(Bloomberg) -- Darwinbox has secured capital from investors including a unit of Salesforce.com Inc. and Sequoia at a valuation of more than $1 billion, becoming one of the few Asian software startups to have achieved that milestone.

The company, which supplies human resources tools to major companies including Starbucks Corp., raised $72 million in a financing round led by Technology Crossover Ventures, a venture capital firm that has backed Netflix Inc., Meta Platforms Inc. and Spotify Ltd. Other participants include Salesforce’s venture arm, Sequoia Capital India and Lightspeed India, the startup said in a statement on Tuesday.

Darwinbox counts some of the world’s largest brands among its customers, including Indonesian online mall Tokopedia and Singapore’s Carousell. The startup, which set up an office in Singapore late 2019, provides hiring, employment engagement and career planning tools to 1.5 million employees of 650 customers across the globe. Darwinbox has grown 300% in Southeast Asia since its previous fundraising, co-founder Jayant Paleti said.

A widespread shift to remote work has accelerated the adoption of digital tools in the workplace, spurring demand for Darwinbox’s service. The startup is planning to capitalize on this trend by expanding to the U.S. and elsewhere, Paleti said. It aims to use the capital to strengthen its product and boost its engineering and account management teams, hiring close to 150 people in cities including Singapore, Kuala Lumpur and Jakarta.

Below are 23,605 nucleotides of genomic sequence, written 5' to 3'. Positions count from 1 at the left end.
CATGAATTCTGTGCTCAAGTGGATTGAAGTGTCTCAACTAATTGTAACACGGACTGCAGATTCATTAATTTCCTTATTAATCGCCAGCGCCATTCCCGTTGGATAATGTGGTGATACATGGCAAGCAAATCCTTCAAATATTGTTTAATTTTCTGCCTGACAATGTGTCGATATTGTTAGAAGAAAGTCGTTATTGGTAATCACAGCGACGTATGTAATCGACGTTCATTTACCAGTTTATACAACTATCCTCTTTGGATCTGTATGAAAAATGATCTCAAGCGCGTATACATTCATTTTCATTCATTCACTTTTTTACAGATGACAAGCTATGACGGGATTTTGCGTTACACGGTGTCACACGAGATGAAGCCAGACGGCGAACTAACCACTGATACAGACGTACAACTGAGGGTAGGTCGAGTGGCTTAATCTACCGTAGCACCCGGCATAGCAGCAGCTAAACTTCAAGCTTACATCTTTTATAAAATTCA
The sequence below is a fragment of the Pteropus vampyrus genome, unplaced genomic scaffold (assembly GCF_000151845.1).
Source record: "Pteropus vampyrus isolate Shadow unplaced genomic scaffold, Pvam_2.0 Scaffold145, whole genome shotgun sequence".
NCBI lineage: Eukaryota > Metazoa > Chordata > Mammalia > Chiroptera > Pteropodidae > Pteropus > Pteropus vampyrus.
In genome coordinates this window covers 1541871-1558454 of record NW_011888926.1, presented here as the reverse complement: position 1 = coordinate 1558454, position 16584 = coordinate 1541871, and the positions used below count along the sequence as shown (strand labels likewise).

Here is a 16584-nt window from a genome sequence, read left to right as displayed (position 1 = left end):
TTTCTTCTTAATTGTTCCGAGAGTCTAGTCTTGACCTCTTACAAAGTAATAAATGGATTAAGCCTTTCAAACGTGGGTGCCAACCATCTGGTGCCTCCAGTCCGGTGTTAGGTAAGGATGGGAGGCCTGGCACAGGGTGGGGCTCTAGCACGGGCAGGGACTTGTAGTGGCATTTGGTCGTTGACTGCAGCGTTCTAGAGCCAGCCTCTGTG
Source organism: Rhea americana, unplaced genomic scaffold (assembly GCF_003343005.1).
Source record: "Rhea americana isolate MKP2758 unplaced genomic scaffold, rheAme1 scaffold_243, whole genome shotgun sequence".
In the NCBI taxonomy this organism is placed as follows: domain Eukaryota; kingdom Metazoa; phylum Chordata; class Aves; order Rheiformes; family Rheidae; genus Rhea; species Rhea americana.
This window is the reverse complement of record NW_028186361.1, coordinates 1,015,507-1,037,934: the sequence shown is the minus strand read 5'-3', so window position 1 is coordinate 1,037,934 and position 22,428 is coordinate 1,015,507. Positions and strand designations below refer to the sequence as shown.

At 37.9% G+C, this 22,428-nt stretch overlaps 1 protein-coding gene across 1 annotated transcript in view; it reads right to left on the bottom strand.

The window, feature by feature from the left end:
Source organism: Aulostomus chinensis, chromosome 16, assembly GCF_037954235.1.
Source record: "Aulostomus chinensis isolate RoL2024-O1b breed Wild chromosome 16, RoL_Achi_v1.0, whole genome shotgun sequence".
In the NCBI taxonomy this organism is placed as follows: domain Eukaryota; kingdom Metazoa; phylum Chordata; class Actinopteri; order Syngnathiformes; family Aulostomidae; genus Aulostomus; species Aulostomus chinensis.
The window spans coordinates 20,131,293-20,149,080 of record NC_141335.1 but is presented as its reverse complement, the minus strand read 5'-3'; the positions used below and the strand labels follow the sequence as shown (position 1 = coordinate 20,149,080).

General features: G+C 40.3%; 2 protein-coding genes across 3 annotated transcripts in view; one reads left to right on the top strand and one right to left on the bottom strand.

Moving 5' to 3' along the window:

Asia’s most valuable startups mostly hail from e-commerce, fintech and the consumer internet arena, from Indian ride-hailing giant Ola to Indonesia’s GoTo. Paleti, an ex-consultant, co-founded the startup in 2015 with colleague Chaitanya Peddi and childhood friend Rohit Chennamaneni, a former McKinsey employee. 

The financing round brings the total raised by the tech company to $110 million. Salesforce’s venture arm in January last year led a $15 million financing round in the startup, its first investment in Asia outside of Japan.

“Businesses realized that digital transformation was here to stay, and it was going to be the cornerstone of their growth strategy moving forward,” Palenti said in a phone interview. “What would have originally taken enterprise companies three to four years to shift to the cloud has now been accelerated to a couple of months.”

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